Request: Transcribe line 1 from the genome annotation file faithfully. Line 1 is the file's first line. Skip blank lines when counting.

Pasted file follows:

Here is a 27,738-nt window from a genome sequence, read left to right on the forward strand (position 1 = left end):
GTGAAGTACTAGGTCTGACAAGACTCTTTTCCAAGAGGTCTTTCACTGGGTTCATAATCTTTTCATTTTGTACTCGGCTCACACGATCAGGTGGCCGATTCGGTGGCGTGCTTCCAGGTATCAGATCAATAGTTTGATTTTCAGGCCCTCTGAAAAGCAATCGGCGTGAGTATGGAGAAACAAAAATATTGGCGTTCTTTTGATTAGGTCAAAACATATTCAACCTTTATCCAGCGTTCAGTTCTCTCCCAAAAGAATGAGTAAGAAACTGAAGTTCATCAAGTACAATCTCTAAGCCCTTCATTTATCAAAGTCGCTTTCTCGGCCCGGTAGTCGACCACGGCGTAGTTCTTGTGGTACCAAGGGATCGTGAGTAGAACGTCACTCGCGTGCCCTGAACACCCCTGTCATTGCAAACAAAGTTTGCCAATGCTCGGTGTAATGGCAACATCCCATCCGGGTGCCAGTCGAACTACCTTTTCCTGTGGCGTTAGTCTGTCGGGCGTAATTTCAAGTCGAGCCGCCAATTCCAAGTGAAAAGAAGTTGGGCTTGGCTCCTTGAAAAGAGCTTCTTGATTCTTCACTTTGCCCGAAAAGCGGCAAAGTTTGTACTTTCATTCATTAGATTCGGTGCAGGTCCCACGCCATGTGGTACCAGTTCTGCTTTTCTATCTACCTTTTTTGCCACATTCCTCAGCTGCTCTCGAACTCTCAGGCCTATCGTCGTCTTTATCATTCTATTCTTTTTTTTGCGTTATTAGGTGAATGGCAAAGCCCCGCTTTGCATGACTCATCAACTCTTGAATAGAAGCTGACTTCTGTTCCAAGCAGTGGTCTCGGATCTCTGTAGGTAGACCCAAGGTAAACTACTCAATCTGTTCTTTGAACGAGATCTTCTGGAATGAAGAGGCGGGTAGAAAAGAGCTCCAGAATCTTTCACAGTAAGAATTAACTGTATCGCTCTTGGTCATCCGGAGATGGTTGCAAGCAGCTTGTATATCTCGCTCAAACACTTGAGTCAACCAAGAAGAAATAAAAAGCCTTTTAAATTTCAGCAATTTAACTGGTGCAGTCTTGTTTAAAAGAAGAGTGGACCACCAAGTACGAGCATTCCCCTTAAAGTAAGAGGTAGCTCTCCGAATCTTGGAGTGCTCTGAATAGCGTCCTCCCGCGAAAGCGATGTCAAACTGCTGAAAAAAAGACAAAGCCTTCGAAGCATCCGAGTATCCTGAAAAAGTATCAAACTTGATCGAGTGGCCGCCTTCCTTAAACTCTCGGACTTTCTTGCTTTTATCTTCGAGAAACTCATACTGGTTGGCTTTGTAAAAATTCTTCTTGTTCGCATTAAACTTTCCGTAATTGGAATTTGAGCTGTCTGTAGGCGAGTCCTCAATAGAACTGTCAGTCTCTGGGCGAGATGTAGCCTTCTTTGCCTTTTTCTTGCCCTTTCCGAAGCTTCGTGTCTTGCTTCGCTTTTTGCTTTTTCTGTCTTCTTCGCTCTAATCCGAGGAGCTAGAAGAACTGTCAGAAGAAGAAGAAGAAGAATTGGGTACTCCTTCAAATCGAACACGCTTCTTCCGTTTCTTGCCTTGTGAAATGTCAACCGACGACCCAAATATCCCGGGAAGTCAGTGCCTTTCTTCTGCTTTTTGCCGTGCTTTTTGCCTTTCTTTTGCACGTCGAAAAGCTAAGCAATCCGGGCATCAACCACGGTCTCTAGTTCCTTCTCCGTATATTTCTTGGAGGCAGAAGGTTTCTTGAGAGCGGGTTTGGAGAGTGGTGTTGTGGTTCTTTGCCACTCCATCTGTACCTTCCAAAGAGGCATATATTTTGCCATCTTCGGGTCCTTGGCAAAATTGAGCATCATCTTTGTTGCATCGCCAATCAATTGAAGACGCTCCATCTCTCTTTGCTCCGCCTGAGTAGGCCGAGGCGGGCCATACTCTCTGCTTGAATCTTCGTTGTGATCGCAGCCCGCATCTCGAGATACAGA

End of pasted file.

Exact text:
Here is a 27,738-nt window from a genome sequence, read left to right on the forward strand (position 1 = left end):